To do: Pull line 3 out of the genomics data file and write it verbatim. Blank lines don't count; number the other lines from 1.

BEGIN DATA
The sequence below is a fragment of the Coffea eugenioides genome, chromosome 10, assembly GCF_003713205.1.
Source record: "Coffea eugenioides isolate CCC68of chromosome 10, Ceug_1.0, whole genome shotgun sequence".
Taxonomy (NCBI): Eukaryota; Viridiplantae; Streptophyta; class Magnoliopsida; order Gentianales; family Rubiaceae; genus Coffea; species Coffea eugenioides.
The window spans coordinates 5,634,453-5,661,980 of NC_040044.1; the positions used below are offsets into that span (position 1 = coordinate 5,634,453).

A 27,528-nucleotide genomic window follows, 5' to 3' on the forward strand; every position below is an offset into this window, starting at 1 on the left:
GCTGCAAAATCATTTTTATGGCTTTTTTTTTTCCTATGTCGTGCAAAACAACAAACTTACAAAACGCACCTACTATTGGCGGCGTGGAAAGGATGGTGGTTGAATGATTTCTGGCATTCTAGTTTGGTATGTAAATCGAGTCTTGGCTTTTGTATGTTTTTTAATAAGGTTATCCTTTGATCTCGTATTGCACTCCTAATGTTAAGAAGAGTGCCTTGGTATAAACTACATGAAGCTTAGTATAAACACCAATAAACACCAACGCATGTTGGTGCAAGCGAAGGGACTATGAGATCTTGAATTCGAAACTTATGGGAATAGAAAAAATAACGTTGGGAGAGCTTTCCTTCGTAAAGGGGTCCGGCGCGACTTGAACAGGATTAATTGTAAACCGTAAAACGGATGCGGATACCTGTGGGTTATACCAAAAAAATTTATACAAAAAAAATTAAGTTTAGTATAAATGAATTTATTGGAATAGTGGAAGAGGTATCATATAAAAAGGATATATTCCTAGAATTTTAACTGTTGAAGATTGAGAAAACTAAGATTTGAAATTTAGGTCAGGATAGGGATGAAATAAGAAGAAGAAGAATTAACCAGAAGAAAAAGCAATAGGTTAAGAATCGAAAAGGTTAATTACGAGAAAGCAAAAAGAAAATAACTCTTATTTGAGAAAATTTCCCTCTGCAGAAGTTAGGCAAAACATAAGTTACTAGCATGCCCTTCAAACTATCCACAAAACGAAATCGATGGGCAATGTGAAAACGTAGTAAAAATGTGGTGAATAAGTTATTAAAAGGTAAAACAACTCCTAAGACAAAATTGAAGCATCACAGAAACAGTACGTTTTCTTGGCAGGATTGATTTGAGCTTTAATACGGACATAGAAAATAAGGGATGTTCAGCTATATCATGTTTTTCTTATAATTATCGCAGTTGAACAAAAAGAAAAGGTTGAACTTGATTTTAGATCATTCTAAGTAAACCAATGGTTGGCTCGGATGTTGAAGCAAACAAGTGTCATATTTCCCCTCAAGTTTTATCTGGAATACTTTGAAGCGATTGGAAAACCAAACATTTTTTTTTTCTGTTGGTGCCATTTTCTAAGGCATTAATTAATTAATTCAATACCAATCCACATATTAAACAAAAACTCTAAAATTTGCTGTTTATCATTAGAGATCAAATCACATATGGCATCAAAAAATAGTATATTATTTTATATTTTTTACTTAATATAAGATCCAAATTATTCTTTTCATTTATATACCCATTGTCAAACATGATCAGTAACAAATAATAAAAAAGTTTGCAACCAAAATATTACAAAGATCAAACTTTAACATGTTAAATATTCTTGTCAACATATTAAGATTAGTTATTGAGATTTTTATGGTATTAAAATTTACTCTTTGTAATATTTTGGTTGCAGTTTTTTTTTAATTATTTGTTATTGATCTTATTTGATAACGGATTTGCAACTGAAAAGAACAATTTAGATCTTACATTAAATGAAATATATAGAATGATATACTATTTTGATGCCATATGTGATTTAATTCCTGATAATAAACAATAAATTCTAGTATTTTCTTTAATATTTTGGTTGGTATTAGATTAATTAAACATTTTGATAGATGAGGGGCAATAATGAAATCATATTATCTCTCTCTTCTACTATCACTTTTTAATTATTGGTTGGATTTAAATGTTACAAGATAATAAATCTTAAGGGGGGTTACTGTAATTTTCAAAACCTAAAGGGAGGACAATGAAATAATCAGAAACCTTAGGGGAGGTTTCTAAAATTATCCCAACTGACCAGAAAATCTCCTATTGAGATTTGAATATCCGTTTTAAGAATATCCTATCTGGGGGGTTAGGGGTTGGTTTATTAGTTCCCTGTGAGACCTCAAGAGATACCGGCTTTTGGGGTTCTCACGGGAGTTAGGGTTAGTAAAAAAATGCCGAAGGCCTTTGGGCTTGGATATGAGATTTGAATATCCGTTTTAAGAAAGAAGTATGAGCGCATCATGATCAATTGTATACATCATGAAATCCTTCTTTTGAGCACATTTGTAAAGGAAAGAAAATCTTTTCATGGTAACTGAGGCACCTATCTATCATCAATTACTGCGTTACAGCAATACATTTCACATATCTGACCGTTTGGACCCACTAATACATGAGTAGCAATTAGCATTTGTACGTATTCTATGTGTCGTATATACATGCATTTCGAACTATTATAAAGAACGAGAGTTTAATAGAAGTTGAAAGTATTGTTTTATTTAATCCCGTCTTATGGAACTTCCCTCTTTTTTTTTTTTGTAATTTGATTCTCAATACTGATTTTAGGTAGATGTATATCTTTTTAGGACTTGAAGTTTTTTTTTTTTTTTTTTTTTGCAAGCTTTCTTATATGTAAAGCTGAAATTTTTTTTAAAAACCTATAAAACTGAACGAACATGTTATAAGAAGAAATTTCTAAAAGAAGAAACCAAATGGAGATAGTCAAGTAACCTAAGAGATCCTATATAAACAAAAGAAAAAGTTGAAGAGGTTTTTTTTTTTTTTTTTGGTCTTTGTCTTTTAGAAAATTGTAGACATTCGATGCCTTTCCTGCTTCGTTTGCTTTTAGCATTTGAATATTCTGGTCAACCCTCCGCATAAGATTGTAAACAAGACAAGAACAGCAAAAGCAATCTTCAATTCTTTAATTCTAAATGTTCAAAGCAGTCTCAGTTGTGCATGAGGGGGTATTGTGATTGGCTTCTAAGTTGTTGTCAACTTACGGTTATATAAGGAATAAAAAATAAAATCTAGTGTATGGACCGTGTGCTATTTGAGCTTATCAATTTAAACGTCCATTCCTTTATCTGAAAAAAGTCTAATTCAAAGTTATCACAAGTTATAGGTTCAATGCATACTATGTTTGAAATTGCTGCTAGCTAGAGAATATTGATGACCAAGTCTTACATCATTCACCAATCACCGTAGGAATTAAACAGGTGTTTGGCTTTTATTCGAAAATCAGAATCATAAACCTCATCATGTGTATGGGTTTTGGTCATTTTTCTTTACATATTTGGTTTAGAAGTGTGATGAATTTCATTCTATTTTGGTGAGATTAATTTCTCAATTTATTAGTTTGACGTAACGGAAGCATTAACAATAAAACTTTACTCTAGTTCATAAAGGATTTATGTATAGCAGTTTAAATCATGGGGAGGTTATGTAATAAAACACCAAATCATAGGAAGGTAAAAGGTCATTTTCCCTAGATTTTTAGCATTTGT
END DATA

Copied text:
Taxonomy (NCBI): Eukaryota; Viridiplantae; Streptophyta; class Magnoliopsida; order Gentianales; family Rubiaceae; genus Coffea; species Coffea eugenioides.